It’s natural to compare the new-kid-on-the-block Sony 20mm f/1.8 to the excellent Zeiss Loxia 21 mm f/2.8. Here’s a test with both lenses mounted on an a7RIV aimed at a low-contrast Siemens Star at about 8 meters, with the star in the center and the lower left corner. I used AF-S for the Sony, and manual focusing for the Loxia. In each case I made three shots at each setting, focusing anew for each shot, and picked the best. This method calibrates out focus curvature. Developed in Lightroom with sharpening set to amount 20, radius 1, detail 0, which is quite a bit less than Lr’s default sharpening. White balanced to the gray surround of the target. They are presented at about 250%.
The Sony lens is a bit higher in contrast.
Pretty close to a wash.
About the same.
In the corner:
The Loxia is sharper, especially for radial variations. You probably wouldn’t see this difference in noraml photography.
The Loxia is definitely sharper here.
The Loxia wins again.
Now it’s very close.
I’m curious why you’re using autofocus for the Sony? Why not manual focus for both? If I’m testing autofocus I’ll use AF-S but when testing optics I always use manual focus, especially if I was comparing against a manual focus lens.
It’s faster, and, with this target, as accurate. And I do shoot three shots in each case, so I can see if there are important differences between them. If there were a lot of scatter in the AF case, I’d see that.
Seems to me it’s adding another variable to what can be a straight forward A/B test. I’m not saying your conclusions are off; they may be totally on point. That said, using manual focus on the exact same point on the star would make it a more apples to apples test and only add a minute or two if you’re popular taking three shots.
Manual focusing is itself a variable. Did you see this:
I can tell you that the kinds of shot-to-shot variations I’m seeing are small.
I don’t know how you could focus on the same point of the star, or of any particular point on the star with these lenses , since the star is so small in the frame. Even at max magnification, it doesn’t fill the finder. You also have to decide which direction (sagittal/tangential) you’re going to optimize in the corners, but that’s not practically a problem with these lenses, although it can be with some wide onoes.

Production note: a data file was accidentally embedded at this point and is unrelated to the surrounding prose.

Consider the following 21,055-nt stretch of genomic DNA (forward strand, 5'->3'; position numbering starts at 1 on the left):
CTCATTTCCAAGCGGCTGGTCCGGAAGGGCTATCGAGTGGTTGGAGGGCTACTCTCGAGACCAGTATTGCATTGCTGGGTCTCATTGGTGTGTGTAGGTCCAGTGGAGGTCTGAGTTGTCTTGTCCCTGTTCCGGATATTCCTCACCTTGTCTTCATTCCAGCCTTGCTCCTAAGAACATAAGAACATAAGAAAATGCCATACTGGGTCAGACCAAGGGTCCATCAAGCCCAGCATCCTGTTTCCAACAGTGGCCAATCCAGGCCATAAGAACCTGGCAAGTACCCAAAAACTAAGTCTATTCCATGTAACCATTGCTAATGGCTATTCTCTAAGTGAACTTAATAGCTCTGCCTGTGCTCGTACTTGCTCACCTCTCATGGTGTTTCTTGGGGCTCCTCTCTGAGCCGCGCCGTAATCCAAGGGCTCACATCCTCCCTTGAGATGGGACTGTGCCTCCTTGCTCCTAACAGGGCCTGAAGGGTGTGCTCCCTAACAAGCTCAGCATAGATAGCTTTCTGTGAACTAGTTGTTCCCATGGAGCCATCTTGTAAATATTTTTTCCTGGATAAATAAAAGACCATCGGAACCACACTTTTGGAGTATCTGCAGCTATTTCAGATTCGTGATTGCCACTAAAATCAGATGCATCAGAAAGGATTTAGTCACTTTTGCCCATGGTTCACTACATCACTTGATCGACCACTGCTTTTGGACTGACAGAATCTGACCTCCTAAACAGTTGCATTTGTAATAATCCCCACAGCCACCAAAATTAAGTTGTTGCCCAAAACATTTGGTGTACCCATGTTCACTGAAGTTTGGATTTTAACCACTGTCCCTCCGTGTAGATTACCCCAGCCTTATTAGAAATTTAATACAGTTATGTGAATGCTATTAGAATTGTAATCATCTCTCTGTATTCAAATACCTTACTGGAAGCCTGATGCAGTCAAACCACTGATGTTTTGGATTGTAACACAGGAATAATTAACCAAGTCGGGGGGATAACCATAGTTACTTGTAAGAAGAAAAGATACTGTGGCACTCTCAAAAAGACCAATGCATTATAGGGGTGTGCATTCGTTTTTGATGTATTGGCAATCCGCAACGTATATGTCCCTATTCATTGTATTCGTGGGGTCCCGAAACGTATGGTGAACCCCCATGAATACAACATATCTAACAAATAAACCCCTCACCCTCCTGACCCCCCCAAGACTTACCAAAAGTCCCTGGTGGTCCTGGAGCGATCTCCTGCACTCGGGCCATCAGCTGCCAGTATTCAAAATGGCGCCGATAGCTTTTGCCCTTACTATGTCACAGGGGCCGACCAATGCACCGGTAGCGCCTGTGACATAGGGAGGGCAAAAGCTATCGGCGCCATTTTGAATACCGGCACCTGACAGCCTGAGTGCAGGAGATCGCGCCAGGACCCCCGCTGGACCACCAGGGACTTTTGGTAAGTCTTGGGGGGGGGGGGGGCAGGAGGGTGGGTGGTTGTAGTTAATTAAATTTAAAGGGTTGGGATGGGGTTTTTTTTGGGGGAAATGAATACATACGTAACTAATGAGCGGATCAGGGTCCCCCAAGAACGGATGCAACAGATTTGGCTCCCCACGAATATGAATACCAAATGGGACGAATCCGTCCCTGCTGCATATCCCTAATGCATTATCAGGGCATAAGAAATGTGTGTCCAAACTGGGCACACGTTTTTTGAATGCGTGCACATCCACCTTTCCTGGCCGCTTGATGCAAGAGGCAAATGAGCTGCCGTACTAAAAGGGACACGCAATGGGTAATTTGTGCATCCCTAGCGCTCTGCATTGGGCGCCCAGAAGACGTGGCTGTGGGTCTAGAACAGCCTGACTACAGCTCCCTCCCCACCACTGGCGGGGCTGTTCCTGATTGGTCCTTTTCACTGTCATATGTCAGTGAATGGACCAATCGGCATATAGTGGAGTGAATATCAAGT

Erik Kaffehr says
Makes sense. Why? Because manual focus with AF-lenses is not that easy. Focusing throw tends to be to short om many AF-lenses, just as an example.
The amount of aliasing is a pretty decent indication on how good focus is.
I have a slightly different take on this than you do. I find manually focusing AF lenses difficult in real life settings – and therefore use AF 99% of the time – but very easy when it comes to focusing on a Siemens star or an Imatest test chart. Inevitably I get sharper images using manual focus (except in the real world) with less variation between shots since AF doesn’t always identify the point of optimal focus well.
I’ll concede your point about focus throw
If you look at how similar the f/4 and f/5.6 center shots are, you can see that the images are critically focused in both the MF and AF cases.
I wasn’t actually questioning your results. Only asking your thoughts on whether testing a manually focused lens against one using autofocus would give you the cleanest results.
You asked some questions earlier (where would I focus, sagittal/tangential, etc) and my response to all those questions would be to simply focus the Sony lens the same way you focused the Loxia, since it seems like you had to make those same decisions for the Loxia and had no issues focusing it.
I’m not trying to debate the pros and cons of manual vs. autofocus or tell you your results are off. I just think using manual focus in a comparison of an AF vs. manual focus lens would be cleaner from a purely theoretical, apples to apples standpoint. If you’re happy with the methodology than so am I.
I used to focus manually with the a7x cameras, but I’ve determined that I can get the same results faster with AF.
Kenneth Sky says
The bottom line seems to be you are not giving up much IQ with the Sony to get a cheaper lens with AF and f/1.8 when you need it. Am I correct, Jim.